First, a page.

A good place to be in an emergency

Words and photos by Dave Barry

Armed police mingled with other emergency services at a multi-agency display on the Sands piazza in Scarborough’s north bay.

Two firearms officers who declined to be named wore jackets which were four stones in weight.

Each was weighed down by a Heckler & Koch rifle, a Glock 17 pistol in a hard belt-holster, a spare pistol magazine and body armour which would stop a 9mm bullet but not a rifle round.

Their kit included a taser, pepper spray, an extendable baton, plastic and metal handcuffs, a video camera and a radio torch.

Needless to say, the only use to which this impressive armoury was put at the event was to be described to anyone with an interest.

Organised by the fire brigade, the event was towered over by a 32m aerial ladder platform which extended from one of three fire engines present. Other fire-service equipment included a life-size dummy horse with articulated limbs, used for exercises; fire crews are often called out to rescue animals in various predicaments.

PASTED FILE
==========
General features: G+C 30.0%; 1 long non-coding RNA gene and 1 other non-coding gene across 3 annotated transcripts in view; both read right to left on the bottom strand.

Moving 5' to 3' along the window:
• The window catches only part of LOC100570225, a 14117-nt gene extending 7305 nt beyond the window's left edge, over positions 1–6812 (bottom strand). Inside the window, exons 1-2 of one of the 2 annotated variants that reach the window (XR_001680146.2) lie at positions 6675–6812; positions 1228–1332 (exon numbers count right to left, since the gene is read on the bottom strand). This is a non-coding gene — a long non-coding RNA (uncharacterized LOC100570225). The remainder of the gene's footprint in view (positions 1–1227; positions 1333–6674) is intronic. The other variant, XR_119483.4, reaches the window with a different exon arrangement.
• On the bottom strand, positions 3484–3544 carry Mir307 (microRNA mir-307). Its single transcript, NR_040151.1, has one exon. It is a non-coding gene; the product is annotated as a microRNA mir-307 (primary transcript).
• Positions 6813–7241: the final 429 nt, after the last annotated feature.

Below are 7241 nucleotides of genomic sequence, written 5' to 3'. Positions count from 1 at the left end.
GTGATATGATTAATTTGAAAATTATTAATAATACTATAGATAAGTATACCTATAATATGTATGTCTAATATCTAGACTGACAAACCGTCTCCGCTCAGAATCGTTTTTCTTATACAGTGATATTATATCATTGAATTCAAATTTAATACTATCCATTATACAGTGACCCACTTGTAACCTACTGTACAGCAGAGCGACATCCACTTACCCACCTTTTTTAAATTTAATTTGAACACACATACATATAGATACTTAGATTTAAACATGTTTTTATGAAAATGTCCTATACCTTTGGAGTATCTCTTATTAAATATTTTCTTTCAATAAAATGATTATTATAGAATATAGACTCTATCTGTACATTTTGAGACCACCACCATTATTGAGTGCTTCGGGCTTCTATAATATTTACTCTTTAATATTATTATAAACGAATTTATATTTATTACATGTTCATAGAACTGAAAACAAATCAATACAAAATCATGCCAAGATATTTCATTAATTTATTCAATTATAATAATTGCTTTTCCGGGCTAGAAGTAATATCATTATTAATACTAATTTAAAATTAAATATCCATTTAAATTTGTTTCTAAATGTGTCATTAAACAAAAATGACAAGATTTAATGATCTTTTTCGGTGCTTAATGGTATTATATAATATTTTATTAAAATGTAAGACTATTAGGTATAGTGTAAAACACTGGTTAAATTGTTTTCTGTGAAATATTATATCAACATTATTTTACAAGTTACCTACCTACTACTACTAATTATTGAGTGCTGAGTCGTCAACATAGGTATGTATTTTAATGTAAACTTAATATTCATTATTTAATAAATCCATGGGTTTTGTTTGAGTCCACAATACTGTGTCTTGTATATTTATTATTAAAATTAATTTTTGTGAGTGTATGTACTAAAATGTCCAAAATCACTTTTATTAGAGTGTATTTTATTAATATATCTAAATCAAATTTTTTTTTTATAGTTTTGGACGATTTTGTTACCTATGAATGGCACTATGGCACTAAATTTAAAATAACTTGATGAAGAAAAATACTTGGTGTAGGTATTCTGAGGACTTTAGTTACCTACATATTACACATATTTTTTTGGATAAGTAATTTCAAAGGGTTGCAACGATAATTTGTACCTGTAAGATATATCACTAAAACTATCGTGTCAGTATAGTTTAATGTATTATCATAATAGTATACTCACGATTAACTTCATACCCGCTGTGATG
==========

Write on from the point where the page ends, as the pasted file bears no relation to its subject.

A high-tech speed-detector vehicle was complemented by a motorway-based Highways England Land Rover. Traffic officer Kim Gardner let countless children including Scarlett Cossou-Leake, a big fan of the emergency services, operate the switches controlling the flashing lights in various phases.

Lighthearted inter-agency contests introduced a little levity to the occasion. The coastguards and the mountain-rescue team raced each other to blow up their inflatable rafts, although both sides appear to have cheated by using CO2 canisters, if a film on the coasties’ Facebook page is to be believed. The police and fire services challenged each other to a bag-throwing competition.

Also present were the yellow Yorkshire Air Ambulance van, with its spinning fake rotor blades; lifeboat crew members and lifeguards; and Bikeability, using a badly damaged child’s bike to illustrate bicycle safety and maintenance.